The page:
And they came. Chiefs Satanta (Kiowa), Little Raven (Arapaho) and Poor Bear (Apache) enjoyed his hospitality just prior to the Medicine Lodge Creek peace council in fall 1867. So did reporter Henry Stanley, whose pen was as deadly as a rattler, and who targeted Wynkoop when reporting on the Indian wars during the late 1860s.Yet when Stanley joined a Wynkoop party in 1867, he reported: “The major is a genial soul and a polished gentleman. He is a skillful concoctor of drinkable beverages, and in his company we whiled away a social hour.” Captain Albert Barnitz of the 7th U.S. Cavalry visited Wynkoop later that year and wrote: “His parlor is in a little building of board. …His library contains some valuable and entertaining books, and his walls are hung with photographs and Indian trophies.” Wynkoop did not obtain his Indian trophies in battle—there were no scalps. Rather they were gifts from Indians he had befriended. Chief Tall Bull of the Cheyenne Dog Soldiers often visited Wynkoop at Fort Larned, as did the famed Cheyenne warrior Roman Nose. By summer 1868 Black Kettle had become a good friend.

Other visitors were less welcome. As darkness drew near and the heat of the day mellowed on August 5, 1868, Ned and Louise were entertaining a number of officers and their ladies at the sutler residence. As Wynkoop put it,“[We] were sitting on the portico in front of my quarters, engaged singing and playing…”

Without warning a rabid visitor struck.

Women screamed as everyone scrambled to escape the vicious assault. Some were lucky; 1st Lt. John Thompson of the 3rd U.S. Infantry wasn’t. According to Wynkoop, a snarling wolf savagely bit the lieutenant, “tearing his limbs in a frightful manner,” before it loped east toward the hexagonal blockhouse that served as a guardhouse, the southeasternmost building at the post. Wynkoop and James Morrison, a scout Ned employed to move among the Arapahos, grabbed their weapons and gave chase. Meanwhile, a sentinel at the guardhouse saw his peril, frantically fired his carbine, missed and was bitten. The wolf then moved across the parade ground,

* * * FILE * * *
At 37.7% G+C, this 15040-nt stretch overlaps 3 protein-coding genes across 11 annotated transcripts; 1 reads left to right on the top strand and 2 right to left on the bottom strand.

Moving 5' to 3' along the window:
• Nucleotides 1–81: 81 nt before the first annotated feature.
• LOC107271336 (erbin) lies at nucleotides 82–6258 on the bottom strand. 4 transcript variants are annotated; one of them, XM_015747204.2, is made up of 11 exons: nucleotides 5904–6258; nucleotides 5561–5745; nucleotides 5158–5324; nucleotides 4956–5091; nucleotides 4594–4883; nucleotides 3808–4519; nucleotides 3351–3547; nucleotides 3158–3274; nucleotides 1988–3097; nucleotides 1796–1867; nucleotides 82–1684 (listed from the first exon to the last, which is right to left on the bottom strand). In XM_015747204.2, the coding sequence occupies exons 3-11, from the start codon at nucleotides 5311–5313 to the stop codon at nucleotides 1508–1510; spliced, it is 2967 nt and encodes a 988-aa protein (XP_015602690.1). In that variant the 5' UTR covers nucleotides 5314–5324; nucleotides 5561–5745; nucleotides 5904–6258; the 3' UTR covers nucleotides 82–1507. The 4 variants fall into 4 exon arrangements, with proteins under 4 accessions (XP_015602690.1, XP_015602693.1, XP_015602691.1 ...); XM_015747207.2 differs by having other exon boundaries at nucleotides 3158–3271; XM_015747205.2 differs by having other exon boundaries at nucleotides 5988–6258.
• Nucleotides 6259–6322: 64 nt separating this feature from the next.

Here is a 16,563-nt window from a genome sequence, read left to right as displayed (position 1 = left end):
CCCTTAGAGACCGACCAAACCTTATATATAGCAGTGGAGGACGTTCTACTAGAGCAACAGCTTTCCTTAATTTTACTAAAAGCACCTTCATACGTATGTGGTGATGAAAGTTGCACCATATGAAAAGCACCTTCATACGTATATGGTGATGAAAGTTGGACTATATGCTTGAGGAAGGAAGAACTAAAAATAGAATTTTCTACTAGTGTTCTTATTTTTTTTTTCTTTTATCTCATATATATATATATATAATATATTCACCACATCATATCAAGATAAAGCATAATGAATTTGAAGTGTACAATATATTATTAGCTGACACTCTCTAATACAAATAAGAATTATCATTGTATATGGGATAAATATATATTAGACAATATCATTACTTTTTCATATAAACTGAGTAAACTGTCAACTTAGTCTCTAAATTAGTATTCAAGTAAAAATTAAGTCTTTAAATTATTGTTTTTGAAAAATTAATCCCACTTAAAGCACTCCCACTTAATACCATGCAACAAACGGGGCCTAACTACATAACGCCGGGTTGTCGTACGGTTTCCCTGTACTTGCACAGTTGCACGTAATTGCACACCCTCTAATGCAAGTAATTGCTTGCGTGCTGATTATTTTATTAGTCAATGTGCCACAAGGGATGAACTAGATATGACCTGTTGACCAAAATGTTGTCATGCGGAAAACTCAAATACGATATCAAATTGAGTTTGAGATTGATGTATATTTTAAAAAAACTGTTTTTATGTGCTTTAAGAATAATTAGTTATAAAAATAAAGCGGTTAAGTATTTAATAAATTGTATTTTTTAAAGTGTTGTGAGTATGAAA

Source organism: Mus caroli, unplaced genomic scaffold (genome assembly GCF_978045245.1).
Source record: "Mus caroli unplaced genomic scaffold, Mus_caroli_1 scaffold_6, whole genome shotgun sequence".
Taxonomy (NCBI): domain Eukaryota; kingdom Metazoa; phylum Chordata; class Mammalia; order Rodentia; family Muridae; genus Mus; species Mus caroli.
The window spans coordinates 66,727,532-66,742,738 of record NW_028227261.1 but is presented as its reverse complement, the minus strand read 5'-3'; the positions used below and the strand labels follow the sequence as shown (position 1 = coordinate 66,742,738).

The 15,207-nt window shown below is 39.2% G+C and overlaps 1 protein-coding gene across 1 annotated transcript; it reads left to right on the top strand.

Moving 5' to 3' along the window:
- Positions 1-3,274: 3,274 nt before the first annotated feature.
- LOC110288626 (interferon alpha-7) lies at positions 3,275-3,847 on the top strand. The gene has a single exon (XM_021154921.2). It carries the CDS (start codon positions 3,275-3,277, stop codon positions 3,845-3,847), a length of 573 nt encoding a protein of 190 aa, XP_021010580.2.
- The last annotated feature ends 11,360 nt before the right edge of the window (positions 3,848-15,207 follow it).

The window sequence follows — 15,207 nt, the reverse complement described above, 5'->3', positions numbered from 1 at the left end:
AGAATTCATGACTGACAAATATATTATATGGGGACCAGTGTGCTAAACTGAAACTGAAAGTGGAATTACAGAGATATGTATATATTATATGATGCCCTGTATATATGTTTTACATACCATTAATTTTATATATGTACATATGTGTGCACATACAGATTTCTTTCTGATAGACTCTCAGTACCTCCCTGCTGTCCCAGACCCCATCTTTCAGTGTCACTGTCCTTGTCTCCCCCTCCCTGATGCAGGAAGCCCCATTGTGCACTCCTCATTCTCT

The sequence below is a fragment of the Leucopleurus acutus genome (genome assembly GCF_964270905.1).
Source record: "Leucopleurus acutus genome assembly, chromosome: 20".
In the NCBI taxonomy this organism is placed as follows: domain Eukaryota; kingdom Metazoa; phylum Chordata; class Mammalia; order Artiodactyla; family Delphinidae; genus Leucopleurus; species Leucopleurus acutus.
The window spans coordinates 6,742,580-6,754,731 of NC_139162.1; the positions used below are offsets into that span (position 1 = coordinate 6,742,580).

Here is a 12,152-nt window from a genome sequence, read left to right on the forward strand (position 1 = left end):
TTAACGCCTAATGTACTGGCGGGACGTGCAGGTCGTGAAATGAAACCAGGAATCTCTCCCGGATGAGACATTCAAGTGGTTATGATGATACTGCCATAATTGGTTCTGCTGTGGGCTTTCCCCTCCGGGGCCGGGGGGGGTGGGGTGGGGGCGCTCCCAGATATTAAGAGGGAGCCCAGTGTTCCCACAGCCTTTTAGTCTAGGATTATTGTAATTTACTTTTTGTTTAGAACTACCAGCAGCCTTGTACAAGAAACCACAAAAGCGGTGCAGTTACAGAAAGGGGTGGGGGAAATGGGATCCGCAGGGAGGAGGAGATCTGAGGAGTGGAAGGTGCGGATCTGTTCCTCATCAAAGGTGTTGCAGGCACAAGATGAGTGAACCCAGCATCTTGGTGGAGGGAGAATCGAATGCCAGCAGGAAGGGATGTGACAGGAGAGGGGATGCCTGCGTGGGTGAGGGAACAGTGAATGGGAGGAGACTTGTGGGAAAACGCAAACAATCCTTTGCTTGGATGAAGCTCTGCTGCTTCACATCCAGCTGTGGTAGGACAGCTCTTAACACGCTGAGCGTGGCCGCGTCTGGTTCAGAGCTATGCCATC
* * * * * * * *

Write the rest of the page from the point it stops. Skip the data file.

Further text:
Wynkoop and Morrison in pursuit. Before they could get off a shot, the wolf dashed past the buildings on the northern side of the parade ground and entered the hospital, an adobe building that sat just south of the Pawnee River. Inside the assault continued. The wolf went after a soldier in bad health, biting off a finger and nearly severing his arm (he was the only casualty to die from the attacks), and then bit a 10th Cavalry trooper. Wynkoop and Morrison dashed into the hospital but were too late. The wolf had moved on to a laundress’ quarters. As the woman pulled back in fright on her bed, the rabid beast leaped and tried to bite her. Luckily, the canine’s teeth ripped through her bedding and nightclothes but didn’t injure her. Just as quickly it darted from the building and ran north toward the Pawnee River. A sentry saw the wolf, fired and killed it.

The evening of the wolf attack might have been the last time Wynkoop entertained at Fort Larned. Five days later, on August 10, warriors from Black Kettle, Little Rock, Bull Bear and Stone Forehead’s villages, en route to raid Pawnees, began killing settlers on the Saline and Solomon rivers in north-central Kansas —raids that would turn Wynkoop’s and the Cheyennes’ lives upside down, never to be righted. The 1868 Indian war had begun, marking the beginning of the end of the Cheyennes’ lifeway and freedom. But at least Wynkoop’s agency home is upright again and will eventually welcome new visitors to Fort Larned.


Originally published in the December 2013 issue of Wild West. To subscribe, click here.